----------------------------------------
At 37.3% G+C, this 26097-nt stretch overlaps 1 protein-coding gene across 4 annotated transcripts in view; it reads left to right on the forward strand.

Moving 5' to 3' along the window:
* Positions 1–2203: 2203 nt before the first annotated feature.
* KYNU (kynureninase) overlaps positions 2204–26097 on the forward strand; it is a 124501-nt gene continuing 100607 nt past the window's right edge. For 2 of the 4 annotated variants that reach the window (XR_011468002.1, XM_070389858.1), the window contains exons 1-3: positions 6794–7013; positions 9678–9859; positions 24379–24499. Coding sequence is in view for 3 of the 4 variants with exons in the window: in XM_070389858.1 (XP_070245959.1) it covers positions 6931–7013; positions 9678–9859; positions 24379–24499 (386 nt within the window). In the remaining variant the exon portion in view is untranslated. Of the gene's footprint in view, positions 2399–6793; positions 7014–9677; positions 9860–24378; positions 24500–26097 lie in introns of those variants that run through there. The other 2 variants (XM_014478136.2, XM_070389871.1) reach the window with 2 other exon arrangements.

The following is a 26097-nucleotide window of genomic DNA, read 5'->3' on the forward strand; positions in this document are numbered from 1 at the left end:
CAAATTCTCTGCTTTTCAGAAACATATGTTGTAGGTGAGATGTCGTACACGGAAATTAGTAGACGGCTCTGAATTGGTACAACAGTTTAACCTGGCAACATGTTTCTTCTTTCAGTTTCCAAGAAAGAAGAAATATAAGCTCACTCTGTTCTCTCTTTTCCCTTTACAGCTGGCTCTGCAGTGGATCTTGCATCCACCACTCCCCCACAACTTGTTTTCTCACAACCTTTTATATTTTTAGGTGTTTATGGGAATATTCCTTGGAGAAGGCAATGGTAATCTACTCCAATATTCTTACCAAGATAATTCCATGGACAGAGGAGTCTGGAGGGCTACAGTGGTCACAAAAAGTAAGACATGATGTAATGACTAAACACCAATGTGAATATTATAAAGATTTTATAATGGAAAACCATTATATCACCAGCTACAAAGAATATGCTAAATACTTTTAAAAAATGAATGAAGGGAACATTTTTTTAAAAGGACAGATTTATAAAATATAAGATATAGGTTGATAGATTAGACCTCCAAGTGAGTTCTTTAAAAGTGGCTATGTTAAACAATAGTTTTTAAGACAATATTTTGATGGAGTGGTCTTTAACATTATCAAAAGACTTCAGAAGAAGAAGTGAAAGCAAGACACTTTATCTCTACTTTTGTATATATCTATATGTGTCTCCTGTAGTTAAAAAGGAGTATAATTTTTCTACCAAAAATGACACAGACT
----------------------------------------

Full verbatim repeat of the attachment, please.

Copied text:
At 37.3% G+C, this 26097-nt stretch overlaps 1 protein-coding gene across 4 annotated transcripts in view; it reads left to right on the forward strand.

Moving 5' to 3' along the window:
* Positions 1–2203: 2203 nt before the first annotated feature.
* KYNU (kynureninase) overlaps positions 2204–26097 on the forward strand; it is a 124501-nt gene continuing 100607 nt past the window's right edge. For 2 of the 4 annotated variants that reach the window (XR_011468002.1, XM_070389858.1), the window contains exons 1-3: positions 6794–7013; positions 9678–9859; positions 24379–24499. Coding sequence is in view for 3 of the 4 variants with exons in the window: in XM_070389858.1 (XP_070245959.1) it covers positions 6931–7013; positions 9678–9859; positions 24379–24499 (386 nt within the window). In the remaining variant the exon portion in view is untranslated. Of the gene's footprint in view, positions 2399–6793; positions 7014–9677; positions 9860–24378; positions 24500–26097 lie in introns of those variants that run through there. The other 2 variants (XM_014478136.2, XM_070389871.1) reach the window with 2 other exon arrangements.

The following is a 26097-nucleotide window of genomic DNA, read 5'->3' on the forward strand; positions in this document are numbered from 1 at the left end:
CAAATTCTCTGCTTTTCAGAAACATATGTTGTAGGTGAGATGTCGTACACGGAAATTAGTAGACGGCTCTGAATTGGTACAACAGTTTAACCTGGCAACATGTTTCTTCTTTCAGTTTCCAAGAAAGAAGAAATATAAGCTCACTCTGTTCTCTCTTTTCCCTTTACAGCTGGCTCTGCAGTGGATCTTGCATCCACCACTCCCCCACAACTTGTTTTCTCACAACCTTTTATATTTTTAGGTGTTTATGGGAATATTCCTTGGAGAAGGCAATGGTAATCTACTCCAATATTCTTACCAAGATAATTCCATGGACAGAGGAGTCTGGAGGGCTACAGTGGTCACAAAAAGTAAGACATGATGTAATGACTAAACACCAATGTGAATATTATAAAGATTTTATAATGGAAAACCATTATATCACCAGCTACAAAGAATATGCTAAATACTTTTAAAAAATGAATGAAGGGAACATTTTTTTAAAAGGACAGATTTATAAAATATAAGATATAGGTTGATAGATTAGACCTCCAAGTGAGTTCTTTAAAAGTGGCTATGTTAAACAATAGTTTTTAAGACAATATTTTGATGGAGTGGTCTTTAACATTATCAAAAGACTTCAGAAGAAGAAGTGAAAGCAAGACACTTTATCTCTACTTTTGTATATATCTATATGTGTCTCCTGTAGTTAAAAAGGAGTATAATTTTTCTACCAAAAATGACACAGACT